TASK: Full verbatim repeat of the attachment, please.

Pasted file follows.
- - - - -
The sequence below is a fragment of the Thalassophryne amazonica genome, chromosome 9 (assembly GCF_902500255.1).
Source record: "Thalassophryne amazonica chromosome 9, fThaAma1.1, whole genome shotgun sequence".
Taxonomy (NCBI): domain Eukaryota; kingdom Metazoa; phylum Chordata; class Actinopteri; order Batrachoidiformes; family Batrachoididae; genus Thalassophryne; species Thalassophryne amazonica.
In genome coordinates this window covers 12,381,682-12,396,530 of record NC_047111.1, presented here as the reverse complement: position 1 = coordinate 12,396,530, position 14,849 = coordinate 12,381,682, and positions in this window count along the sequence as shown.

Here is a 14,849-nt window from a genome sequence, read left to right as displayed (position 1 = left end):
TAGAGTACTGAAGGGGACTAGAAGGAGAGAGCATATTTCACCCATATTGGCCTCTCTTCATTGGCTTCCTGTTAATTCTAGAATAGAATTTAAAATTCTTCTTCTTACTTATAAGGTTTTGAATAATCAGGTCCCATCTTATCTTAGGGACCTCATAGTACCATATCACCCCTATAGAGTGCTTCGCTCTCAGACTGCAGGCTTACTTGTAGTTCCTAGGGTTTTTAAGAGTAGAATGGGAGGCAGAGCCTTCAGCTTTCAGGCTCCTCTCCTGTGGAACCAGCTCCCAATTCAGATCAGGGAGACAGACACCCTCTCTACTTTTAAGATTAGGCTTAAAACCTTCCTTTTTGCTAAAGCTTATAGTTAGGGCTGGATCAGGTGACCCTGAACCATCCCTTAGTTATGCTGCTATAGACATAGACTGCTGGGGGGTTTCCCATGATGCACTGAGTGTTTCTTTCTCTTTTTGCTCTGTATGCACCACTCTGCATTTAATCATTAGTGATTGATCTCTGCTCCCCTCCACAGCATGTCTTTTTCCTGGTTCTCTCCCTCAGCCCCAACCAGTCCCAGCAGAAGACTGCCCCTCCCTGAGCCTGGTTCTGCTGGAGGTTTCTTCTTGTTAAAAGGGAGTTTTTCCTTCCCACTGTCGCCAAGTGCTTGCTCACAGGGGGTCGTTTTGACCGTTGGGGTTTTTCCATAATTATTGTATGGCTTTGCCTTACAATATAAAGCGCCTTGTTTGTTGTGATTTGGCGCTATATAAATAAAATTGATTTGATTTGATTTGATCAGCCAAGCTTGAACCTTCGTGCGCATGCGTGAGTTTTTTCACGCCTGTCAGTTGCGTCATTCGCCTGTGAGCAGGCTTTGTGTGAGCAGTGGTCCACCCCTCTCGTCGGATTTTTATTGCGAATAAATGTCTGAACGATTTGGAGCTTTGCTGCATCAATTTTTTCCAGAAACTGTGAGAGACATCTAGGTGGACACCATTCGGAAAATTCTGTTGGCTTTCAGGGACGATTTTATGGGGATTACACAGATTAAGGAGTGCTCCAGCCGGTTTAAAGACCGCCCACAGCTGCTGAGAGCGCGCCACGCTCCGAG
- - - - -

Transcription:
The sequence below is a fragment of the Thalassophryne amazonica genome, chromosome 9 (assembly GCF_902500255.1).
Source record: "Thalassophryne amazonica chromosome 9, fThaAma1.1, whole genome shotgun sequence".
Taxonomy (NCBI): domain Eukaryota; kingdom Metazoa; phylum Chordata; class Actinopteri; order Batrachoidiformes; family Batrachoididae; genus Thalassophryne; species Thalassophryne amazonica.
In genome coordinates this window covers 12,381,682-12,396,530 of record NC_047111.1, presented here as the reverse complement: position 1 = coordinate 12,396,530, position 14,849 = coordinate 12,381,682, and positions in this window count along the sequence as shown.

Here is a 14,849-nt window from a genome sequence, read left to right as displayed (position 1 = left end):
TAGAGTACTGAAGGGGACTAGAAGGAGAGAGCATATTTCACCCATATTGGCCTCTCTTCATTGGCTTCCTGTTAATTCTAGAATAGAATTTAAAATTCTTCTTCTTACTTATAAGGTTTTGAATAATCAGGTCCCATCTTATCTTAGGGACCTCATAGTACCATATCACCCCTATAGAGTGCTTCGCTCTCAGACTGCAGGCTTACTTGTAGTTCCTAGGGTTTTTAAGAGTAGAATGGGAGGCAGAGCCTTCAGCTTTCAGGCTCCTCTCCTGTGGAACCAGCTCCCAATTCAGATCAGGGAGACAGACACCCTCTCTACTTTTAAGATTAGGCTTAAAACCTTCCTTTTTGCTAAAGCTTATAGTTAGGGCTGGATCAGGTGACCCTGAACCATCCCTTAGTTATGCTGCTATAGACATAGACTGCTGGGGGGTTTCCCATGATGCACTGAGTGTTTCTTTCTCTTTTTGCTCTGTATGCACCACTCTGCATTTAATCATTAGTGATTGATCTCTGCTCCCCTCCACAGCATGTCTTTTTCCTGGTTCTCTCCCTCAGCCCCAACCAGTCCCAGCAGAAGACTGCCCCTCCCTGAGCCTGGTTCTGCTGGAGGTTTCTTCTTGTTAAAAGGGAGTTTTTCCTTCCCACTGTCGCCAAGTGCTTGCTCACAGGGGGTCGTTTTGACCGTTGGGGTTTTTCCATAATTATTGTATGGCTTTGCCTTACAATATAAAGCGCCTTGTTTGTTGTGATTTGGCGCTATATAAATAAAATTGATTTGATTTGATTTGATCAGCCAAGCTTGAACCTTCGTGCGCATGCGTGAGTTTTTTCACGCCTGTCAGTTGCGTCATTCGCCTGTGAGCAGGCTTTGTGTGAGCAGTGGTCCACCCCTCTCGTCGGATTTTTATTGCGAATAAATGTCTGAACGATTTGGAGCTTTGCTGCATCAATTTTTTCCAGAAACTGTGAGAGACATCTAGGTGGACACCATTCGGAAAATTCTGTTGGCTTTCAGGGACGATTTTATGGGGATTACACAGATTAAGGAGTGCTCCAGCCGGTTTAAAGACCGCCCACAGCTGCTGAGAGCGCGCCACGCTCCGAG